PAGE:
Romeus and Juliet
Dr. Michael Delahoyde
Washington State University
THE TRAGICAL HISTORY OF
ROMEUS AND JULIET
This narrative poem, first published in 1562 and the key “source” for Shakespeare’s Romeo and Juliet, can be found complete as:
Brooke’s ‘Romeus and Juliet’ Being the Original of Shakespeare’s ‘Romeo and Juliet’ Newly Edited by J.J. Munro. 1908. Rpt. NY: AMS Press, Inc., 1970.
or chopped down as
The Tragicall Historye of Romeus and Juliet. In The Sources of Ten Shakespearean Plays. Ed. Alice Griffin. NY: Thomas Y. Crowell Co., 1966. 3-43.
The original publication title page reads only The Tragicall Historye of Romeus and Iuliet, written first in Italian by Bandell, and nowe in Englishe by Ar. Br. Very little is known about Arthur Brooke, who is later credited with the work: although see Nina Green, “Who Was Arthur Brooke?” The Oxfordian 3 (2000): 51-70. An Arthur Brooke existed, born about 1544 and drowned early in 1564 on his way to help Protestant forces in France, but many Oxfordians consider this poem a youthful composition by de Vere, who later expanded and revised the story for the stage. See Paul H. Altrocchi, MD, “Shakespeare, Not Arthur Brooke, Wrote Tragicall Historye of Romeus & Juliet.” Shakespeare Oxford Newsletter 43.1 (Winter 2007): 22-26.
Ponderous amounts of source study and comparisons can be found in the Introduction in the 1970 Munro edition listed above; most pertinent involves Chaucer’s Troilus and Criseyde (stylistically also detectable in uses of such archaisms as the verb prefix “y-” and words such as “eke,” “eyne,” “cleped,” “maugre,” “hight,” etc.).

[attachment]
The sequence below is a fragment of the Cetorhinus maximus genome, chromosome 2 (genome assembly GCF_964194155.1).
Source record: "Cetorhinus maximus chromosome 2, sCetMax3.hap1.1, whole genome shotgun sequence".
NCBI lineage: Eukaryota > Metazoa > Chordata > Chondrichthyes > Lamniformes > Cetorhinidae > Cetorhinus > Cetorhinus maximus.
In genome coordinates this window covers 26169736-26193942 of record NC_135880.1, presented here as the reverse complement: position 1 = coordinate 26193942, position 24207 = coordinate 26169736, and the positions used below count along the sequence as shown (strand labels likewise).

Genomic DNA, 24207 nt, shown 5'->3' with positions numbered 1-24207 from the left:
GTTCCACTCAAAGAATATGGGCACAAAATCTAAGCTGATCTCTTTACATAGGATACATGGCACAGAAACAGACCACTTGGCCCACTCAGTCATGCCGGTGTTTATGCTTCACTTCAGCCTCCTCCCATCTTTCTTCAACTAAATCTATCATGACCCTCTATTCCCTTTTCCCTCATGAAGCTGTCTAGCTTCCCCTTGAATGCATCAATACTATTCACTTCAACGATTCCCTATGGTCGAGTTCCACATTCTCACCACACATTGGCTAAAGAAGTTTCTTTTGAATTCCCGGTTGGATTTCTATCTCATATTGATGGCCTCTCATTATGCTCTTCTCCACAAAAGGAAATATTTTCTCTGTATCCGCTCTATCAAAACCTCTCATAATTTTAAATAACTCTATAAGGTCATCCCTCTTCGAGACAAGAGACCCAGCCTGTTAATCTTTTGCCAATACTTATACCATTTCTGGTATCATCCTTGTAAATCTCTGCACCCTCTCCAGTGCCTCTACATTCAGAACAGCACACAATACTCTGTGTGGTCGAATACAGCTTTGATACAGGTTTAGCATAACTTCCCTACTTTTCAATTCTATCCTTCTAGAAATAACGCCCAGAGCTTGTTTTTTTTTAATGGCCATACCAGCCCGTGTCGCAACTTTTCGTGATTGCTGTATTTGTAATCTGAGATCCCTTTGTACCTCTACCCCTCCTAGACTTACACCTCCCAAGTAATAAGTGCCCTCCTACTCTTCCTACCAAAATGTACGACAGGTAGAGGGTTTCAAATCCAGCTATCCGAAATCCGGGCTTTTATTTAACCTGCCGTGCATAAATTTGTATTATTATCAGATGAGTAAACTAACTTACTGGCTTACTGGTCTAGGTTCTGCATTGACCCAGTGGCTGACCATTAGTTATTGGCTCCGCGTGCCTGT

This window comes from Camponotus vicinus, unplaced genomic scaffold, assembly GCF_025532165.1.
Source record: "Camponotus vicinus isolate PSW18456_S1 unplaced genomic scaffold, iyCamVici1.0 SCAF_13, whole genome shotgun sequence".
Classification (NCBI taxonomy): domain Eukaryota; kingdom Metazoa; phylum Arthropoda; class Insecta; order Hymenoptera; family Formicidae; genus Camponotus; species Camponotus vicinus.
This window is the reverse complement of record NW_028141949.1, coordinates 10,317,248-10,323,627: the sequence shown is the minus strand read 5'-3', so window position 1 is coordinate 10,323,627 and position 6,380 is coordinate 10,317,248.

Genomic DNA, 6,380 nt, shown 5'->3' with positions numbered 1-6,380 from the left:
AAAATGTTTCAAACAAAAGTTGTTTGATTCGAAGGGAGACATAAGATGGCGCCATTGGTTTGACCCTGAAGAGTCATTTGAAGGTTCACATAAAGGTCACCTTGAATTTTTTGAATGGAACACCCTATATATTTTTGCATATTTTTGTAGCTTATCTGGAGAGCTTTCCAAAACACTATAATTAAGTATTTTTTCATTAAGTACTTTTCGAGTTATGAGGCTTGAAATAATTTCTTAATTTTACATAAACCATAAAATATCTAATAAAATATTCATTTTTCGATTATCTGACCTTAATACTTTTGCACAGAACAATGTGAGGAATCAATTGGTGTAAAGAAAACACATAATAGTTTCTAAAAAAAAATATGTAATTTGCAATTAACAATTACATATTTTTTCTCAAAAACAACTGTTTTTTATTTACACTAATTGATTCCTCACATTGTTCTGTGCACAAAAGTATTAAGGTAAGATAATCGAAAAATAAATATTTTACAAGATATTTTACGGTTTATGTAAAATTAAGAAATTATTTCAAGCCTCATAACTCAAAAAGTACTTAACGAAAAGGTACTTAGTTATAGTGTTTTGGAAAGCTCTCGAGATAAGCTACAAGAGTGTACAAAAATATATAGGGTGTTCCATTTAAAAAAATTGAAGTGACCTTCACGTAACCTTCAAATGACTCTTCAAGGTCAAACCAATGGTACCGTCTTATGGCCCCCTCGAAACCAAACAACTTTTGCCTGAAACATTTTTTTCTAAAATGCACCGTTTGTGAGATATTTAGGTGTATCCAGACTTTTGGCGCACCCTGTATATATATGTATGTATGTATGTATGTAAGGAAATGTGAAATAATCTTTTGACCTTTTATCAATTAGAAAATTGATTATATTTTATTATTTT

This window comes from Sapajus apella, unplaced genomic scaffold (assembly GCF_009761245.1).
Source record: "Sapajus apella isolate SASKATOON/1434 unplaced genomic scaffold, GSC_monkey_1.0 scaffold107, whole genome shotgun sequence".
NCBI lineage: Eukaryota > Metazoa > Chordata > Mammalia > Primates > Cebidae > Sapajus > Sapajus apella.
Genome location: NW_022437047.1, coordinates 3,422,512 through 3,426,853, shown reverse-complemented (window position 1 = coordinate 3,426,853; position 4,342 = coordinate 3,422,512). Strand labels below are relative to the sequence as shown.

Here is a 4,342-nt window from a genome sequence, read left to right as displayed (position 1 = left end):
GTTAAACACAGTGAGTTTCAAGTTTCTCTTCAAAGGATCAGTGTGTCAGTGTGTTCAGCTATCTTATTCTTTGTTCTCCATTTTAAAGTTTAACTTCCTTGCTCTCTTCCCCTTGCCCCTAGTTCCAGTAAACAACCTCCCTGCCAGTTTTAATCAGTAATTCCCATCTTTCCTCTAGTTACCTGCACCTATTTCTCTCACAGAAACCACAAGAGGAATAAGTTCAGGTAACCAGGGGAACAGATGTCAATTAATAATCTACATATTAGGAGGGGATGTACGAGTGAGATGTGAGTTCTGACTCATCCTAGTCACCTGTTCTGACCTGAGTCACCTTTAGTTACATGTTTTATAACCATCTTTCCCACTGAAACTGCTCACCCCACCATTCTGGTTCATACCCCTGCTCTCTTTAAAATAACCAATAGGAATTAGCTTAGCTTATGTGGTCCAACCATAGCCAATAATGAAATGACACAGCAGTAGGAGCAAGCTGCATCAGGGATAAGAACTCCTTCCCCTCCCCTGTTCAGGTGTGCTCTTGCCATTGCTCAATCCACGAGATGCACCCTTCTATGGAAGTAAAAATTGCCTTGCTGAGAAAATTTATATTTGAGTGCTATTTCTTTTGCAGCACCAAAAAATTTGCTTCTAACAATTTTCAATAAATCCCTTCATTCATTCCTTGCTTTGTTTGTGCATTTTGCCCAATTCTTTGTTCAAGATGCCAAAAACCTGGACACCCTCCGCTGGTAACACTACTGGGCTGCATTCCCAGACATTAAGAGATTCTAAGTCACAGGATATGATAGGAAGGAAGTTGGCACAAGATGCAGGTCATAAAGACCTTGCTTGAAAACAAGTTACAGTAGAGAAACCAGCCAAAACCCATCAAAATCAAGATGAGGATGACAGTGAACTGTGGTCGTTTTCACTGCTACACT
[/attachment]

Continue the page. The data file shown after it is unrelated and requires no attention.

The poem is a “cautionary tale for young lovers” (Farina 177) and is faulted for its (a) excessive alliteration; (b) frequent classical allusions; (c) a curious form of ‘unnatural’ natural history … ; (d) didactic harangues; (e) lengthy soliloquies; (f) balanced antithesis; (g) extravagant description and artificial sentiment” (l-li). The “dullness” of this “long, moralising poem” is supposedly “undisputed” (Farina 175).
It is written in poulter’s measure (rhyming couplets of first six and then seven beats), the from used in the “Golding” translation of Ovid’s Metamorphoses and in other suspected early de Vere works.
“To the Reader”
With disapproving moralism, the poet warns us about “unhonest desire; neglecting the authority and advice of parents and friends; conferring … principal counsels with drunken gossips and superstitious friars (the naturally fit instruments of unchastity,” and other aspects of “lust,” “whoredom and treason” (lxvi) — all condemnations of the young lovers in the story. He then provides a short poem serving as an invocation to his muse, and then a sonnet summarizing “The Argument.”